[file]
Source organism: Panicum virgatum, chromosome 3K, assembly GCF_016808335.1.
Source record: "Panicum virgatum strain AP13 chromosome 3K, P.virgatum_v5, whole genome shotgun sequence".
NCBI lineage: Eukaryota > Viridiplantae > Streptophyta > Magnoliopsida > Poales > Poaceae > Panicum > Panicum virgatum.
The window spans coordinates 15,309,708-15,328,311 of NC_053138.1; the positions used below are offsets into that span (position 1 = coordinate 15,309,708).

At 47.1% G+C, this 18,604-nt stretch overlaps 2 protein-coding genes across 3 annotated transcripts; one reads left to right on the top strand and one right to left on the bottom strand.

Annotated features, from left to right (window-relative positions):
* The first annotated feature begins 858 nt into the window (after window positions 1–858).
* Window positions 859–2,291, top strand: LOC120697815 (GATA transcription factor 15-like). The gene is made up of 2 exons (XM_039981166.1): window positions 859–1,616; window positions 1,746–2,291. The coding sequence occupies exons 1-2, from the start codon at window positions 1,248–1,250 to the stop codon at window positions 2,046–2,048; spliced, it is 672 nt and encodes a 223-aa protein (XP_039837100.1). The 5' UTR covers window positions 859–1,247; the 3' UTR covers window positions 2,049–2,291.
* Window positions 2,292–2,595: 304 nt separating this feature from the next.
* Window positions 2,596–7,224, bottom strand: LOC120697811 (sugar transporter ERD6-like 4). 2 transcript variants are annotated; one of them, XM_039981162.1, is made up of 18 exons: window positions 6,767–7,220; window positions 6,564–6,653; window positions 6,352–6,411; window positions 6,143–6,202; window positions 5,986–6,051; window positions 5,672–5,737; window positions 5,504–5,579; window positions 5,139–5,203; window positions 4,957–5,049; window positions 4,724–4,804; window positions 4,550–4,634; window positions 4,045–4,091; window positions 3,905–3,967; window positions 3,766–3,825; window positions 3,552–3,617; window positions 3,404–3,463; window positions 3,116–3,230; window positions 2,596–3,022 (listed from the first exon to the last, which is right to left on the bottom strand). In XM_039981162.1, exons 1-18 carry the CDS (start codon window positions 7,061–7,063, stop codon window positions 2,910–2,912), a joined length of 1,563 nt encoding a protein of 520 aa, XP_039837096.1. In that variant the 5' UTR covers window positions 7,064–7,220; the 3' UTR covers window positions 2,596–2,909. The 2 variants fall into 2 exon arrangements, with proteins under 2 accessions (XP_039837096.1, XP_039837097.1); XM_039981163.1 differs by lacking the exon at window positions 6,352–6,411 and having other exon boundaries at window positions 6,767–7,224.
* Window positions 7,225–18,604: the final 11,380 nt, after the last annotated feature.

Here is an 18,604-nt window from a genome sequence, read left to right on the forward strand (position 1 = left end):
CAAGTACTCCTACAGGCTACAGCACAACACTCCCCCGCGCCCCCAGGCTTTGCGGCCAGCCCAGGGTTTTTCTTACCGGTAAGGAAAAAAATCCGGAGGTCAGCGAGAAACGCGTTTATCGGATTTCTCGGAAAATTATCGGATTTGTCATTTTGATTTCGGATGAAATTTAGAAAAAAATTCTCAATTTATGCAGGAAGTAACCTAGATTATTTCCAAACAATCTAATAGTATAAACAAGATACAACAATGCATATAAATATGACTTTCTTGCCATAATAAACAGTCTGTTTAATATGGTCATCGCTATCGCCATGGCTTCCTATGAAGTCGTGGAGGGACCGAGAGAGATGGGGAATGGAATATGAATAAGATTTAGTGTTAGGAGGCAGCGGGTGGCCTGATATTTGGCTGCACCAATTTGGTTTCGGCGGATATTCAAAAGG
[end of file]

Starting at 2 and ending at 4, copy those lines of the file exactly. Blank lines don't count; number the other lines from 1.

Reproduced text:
Source record: "Panicum virgatum strain AP13 chromosome 3K, P.virgatum_v5, whole genome shotgun sequence".
NCBI lineage: Eukaryota > Viridiplantae > Streptophyta > Magnoliopsida > Poales > Poaceae > Panicum > Panicum virgatum.
The window spans coordinates 15,309,708-15,328,311 of NC_053138.1; the positions used below are offsets into that span (position 1 = coordinate 15,309,708).